By SCOTT AUST, FCEDC Director of Communications
More than 30 local business and industry representatives attended a noon luncheon Monday to learn more about the state’s Registered Apprenticeship program and on-the-job training program.
Tucky Allen, Business Services Director with Kansas WorkforceONE, said the registered apprentice program is a Kansas Department of Commerce program but is a national initiative.
KDOC was awarded a federal Department of Labor grant to fund the program, which is an employer-driven, “earn while you learn’ model that combines on the job learning with technical instruction. The registered apprentice program allows a business to move a worker from a low or no skill entry-level position to full occupational proficiency.
“We know there’s people out there. We know there’s job seekers. We know when the (unemployment) percentage is low like it is, they are very unskilled,” Allen said. “They need to be ‘skilled up,’ and apprenticeship is one way to do it.”
The benefits for workers is it allows them to learn new skills while getting paid for it and allows them to earn higher wages as those skills increase. Employers’ benefits include developing a more highly-skilled workforce, reducing turnover and increasing productivity through a customizable apprenticeship program that is tailored to the specific business’s needs.
Allen said businesses of all sizes can benefit from the program, including for profit and non-profit organizations. He noted that Kansas Department of Commerce has 13 apprentices through the program, and Salina Regional Health Center recently created an apprenticeship program for certified medical assistants.
“It can be any industry-manufacturing, medical, auto, school, whatever your business is,” Allen said.
Registered Apprentice programs can range between 1 to six years depending on the target occupation and program model chosen. The programs must have a minimum of 144 hours of related technical instruction (classroom) for every 2,000 hours of on-the-job training.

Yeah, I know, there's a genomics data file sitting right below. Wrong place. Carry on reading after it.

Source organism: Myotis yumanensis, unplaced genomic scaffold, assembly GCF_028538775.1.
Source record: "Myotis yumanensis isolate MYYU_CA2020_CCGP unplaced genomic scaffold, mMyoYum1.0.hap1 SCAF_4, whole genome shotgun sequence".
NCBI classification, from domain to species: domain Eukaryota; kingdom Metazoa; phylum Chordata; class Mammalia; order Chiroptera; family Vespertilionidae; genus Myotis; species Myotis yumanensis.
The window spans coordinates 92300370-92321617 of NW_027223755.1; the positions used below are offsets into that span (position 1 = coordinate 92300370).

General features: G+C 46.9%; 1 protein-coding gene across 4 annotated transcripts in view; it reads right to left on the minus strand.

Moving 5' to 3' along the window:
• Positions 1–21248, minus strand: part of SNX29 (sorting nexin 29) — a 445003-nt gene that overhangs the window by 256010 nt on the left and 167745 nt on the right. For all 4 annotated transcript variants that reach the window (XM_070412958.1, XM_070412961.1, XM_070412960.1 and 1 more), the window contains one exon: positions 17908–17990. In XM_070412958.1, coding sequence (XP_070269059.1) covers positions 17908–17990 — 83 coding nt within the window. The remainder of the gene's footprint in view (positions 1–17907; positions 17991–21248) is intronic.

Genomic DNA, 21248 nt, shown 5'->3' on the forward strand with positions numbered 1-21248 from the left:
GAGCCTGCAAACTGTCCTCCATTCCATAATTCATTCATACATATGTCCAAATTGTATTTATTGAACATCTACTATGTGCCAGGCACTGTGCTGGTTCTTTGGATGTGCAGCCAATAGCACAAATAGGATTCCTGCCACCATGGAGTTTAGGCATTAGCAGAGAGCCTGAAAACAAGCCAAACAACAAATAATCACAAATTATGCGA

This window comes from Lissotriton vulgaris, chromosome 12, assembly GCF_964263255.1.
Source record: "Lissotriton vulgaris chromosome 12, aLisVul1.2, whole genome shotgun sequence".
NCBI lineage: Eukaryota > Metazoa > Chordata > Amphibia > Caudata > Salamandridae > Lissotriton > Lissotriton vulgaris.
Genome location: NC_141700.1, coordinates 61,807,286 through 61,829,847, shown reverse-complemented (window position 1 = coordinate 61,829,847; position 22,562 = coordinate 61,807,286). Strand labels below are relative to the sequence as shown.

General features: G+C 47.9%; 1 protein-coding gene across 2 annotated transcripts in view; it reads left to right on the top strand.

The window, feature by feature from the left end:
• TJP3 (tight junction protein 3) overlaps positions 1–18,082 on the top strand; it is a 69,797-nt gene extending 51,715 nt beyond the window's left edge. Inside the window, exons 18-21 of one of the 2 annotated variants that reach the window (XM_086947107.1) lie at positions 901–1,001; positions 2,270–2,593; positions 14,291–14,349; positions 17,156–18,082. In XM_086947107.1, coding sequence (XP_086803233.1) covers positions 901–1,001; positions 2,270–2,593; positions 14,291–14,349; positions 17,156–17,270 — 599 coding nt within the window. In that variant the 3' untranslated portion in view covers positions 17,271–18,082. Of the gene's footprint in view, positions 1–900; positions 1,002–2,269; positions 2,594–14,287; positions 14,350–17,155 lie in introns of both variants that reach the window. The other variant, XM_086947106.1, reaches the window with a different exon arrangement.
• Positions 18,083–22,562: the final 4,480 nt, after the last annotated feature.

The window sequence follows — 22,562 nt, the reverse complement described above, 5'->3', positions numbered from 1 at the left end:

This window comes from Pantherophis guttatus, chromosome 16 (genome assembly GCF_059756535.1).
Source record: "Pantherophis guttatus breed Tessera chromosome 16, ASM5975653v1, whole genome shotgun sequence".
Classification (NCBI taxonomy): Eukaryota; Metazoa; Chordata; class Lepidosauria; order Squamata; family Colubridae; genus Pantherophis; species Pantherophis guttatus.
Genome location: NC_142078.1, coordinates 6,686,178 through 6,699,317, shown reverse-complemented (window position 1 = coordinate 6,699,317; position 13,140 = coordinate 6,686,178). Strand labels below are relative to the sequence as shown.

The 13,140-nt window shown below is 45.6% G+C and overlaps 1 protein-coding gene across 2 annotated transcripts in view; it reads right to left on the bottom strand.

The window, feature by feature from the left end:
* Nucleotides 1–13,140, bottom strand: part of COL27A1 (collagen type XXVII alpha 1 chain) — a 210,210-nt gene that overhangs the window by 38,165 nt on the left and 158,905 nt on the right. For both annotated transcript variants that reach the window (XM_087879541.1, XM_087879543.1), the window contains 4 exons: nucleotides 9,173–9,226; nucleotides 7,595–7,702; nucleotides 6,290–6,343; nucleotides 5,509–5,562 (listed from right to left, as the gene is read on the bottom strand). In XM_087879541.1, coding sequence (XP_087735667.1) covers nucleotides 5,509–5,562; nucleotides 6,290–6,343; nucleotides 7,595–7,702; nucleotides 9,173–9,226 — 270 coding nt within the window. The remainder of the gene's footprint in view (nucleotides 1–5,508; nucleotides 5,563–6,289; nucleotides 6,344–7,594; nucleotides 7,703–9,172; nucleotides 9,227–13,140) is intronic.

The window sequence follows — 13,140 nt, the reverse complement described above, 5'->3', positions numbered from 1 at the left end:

Each employer develops their program and decides who will become apprentices. Apprentices receive hands on training from an experienced mentor at the job site.
“This is not something that we will come into your establishment, your place of business, and dictate what your training plan is,” Allen said. “This is your training plan. This is what’s going to make your employee the best. The on-the-job training gives them hands-on experience; we’re not going to tell you what that is or how you should train them, where they should start.”
The state’s apprenticeship staff will provide a program outline and work with the employer to customize a plan. The state initially received a $200,000 grant in 2016 for the RA program, followed by a roughly $1 million grant in 2017 to help businesses pay for the RTI of new apprentices. This year, a $1.2 million extension grant was issued allowing the RA program to continue to grow.
Through the program, employers can be reimbursed up to $3,000 per apprentice for related technical classroom instruction. Allen said funds are still available on a first-come, first-served basis through 2019 to assist businesses in starting apprenticeship programs.
“That’s the goal is to get more apprenticeships out there for job seekers to look at,” Allen said, especially to educate youth about what opportunities exist for them here in the community.
“College is not for everybody. An apprenticeship is one way we can increase our pipeline to the high schools and get them involved in knowing what’s available,” he said.
More than 1,300 Department of Labor-approved target occupations have been defined in a variety of industries, including construction, energy, finance and business, healthcare, hospitality, IT, telecommunications and transportation to name a few.
Currently, there are about 1,925 registered apprentices in Kansas receiving both on the job training and paid employment, with 393 of those achieving “journeyperson” status within the past 18 months.
In addition to the RA program, Kansas WorkforceONE offers an On-the-Job Training program that allows an employer to be reimbursed for up to half of an employee’s salary for a negotiated period of time as compensation for the extraordinary costs to train new hires and lower productivity during training.
The training is provided by the employer while the participant is engaged in productive work that provides knowledge or skills essential to the job.
An Employee Specialist from the state visits both the job candidate and employer to confirm eligibility, establish training tasks, and sign a contract. Upon approval, a monthly timesheet is submitted for the hours the employee participated in the OTJ training program and the employer is reimbursed based on hours reported on the timesheet.
For more information about the Registered Apprentice program and/or the On-the-Job Training program, contact Tucky Allen at firstname.lastname@example.org, or at (316) 303-2906.